The Shakespeare Conference: SHK 17.0213 Friday, 24 March 2006
From: Sara Fink <
Date: Thursday, 23 Mar 2006 14:38:52 -0500
Subject: 17.0162 Chandos Portrait Probably Genuine
Comment: Re: SHK 17.0162 Chandos Portrait Probably Genuine
Melvyn R. Leventhal wrote:
>2. As for the origins of the Chandos, I thought that the evidence
>points to Richard Burbage as the painter, the actor Joseph Taylor,
>as its first owner and Sir W. D'Avenant as having obtained it from
>Taylor. What scholarship proved this to be in error? And wasn't
>John Taylor the painter a brother to Joseph Taylor the actor?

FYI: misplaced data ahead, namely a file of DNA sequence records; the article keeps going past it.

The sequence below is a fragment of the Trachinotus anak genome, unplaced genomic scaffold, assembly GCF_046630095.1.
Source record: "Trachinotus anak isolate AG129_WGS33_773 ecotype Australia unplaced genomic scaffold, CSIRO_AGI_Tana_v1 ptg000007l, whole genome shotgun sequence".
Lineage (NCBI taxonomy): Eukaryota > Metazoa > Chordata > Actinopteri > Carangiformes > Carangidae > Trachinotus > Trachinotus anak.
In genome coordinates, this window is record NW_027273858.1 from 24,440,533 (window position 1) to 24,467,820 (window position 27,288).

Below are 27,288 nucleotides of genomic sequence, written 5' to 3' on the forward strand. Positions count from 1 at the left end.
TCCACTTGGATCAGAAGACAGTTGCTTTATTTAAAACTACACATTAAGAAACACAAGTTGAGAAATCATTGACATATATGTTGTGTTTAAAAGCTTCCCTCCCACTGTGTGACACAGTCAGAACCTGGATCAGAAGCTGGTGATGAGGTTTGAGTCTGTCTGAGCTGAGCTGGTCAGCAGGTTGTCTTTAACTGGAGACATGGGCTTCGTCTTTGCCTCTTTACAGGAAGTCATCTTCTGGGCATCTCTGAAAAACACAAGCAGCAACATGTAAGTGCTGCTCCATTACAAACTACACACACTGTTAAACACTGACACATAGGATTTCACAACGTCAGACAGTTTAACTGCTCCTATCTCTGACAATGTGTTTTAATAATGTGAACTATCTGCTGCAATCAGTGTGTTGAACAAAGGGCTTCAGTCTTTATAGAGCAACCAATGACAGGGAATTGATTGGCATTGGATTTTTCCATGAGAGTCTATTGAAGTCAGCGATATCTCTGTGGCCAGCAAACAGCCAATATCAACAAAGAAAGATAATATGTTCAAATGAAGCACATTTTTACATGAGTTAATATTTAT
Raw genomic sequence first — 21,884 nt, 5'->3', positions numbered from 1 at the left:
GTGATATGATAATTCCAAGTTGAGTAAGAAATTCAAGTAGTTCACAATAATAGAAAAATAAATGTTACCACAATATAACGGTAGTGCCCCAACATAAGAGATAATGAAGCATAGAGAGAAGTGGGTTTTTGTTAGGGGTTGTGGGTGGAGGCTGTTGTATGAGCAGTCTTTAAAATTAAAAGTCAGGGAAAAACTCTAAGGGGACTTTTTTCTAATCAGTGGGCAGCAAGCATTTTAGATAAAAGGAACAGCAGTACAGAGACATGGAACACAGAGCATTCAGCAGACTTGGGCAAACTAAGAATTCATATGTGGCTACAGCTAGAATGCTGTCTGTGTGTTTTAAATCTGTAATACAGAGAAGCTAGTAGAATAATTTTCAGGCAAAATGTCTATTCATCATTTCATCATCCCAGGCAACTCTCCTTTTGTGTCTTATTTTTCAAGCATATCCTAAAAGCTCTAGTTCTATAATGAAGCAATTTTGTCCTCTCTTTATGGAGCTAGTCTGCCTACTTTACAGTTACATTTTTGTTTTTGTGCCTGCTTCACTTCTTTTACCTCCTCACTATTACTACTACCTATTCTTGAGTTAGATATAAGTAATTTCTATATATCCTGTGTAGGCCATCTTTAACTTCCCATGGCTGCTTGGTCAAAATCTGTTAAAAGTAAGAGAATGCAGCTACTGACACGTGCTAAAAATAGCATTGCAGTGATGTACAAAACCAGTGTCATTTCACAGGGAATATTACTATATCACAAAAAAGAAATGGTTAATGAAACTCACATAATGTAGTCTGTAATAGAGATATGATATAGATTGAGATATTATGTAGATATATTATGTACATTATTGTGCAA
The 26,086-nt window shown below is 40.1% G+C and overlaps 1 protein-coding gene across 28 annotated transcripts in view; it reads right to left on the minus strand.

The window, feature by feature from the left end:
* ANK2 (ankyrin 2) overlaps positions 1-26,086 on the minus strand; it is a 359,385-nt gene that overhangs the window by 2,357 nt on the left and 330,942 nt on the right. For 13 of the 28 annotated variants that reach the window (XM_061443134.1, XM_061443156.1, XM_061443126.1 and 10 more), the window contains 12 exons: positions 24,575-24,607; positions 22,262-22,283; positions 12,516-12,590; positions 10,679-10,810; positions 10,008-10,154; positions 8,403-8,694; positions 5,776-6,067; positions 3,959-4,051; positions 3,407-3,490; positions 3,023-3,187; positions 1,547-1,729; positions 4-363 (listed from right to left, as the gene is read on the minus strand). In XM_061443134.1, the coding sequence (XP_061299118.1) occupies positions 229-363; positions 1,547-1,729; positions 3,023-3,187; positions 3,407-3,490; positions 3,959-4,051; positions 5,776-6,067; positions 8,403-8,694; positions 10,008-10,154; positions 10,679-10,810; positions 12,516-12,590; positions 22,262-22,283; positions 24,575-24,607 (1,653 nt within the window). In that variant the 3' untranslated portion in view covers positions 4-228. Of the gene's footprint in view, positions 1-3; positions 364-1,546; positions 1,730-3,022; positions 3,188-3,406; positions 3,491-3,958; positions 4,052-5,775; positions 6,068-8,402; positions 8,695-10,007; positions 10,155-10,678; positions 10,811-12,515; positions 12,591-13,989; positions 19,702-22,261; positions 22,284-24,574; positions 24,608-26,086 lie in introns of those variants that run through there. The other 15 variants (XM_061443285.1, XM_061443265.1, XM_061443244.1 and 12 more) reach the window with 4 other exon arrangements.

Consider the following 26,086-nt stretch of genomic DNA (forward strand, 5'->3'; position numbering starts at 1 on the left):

The article identifying a likely painter of the Chandos portrait, and
examining the portrait's provenance, is by Mary Edmond, in Burlington
Magazine 124 (1982): 146-149. She examined Vertue's actual notebooks,
with his insertions etc., and constructed a likely provenance: from
Taylor, to Davenant--once he got out of prison, to Betterton, purchased
by Keck (and from thence I believe that provenance is not a problem, as
Edmond does not discuss it). The John Taylor referred to in Vertue's
notes (as possessing the portrait until he died) Edmond identifies as a
leading member of the Painters-Stainers guild.
If there is more recent information identifying Joseph Taylor as John
the painter's brother, I don't know of it and have not been able to
chase it down.
Edmond produced a similarly detailed examination of the engraver of the
Droeshout portrait (identifying him as the elder, not the younger,
Martin Droeshout) in Shakespeare Quarterly 42 (1991): 339-344.
Sara V. Fink
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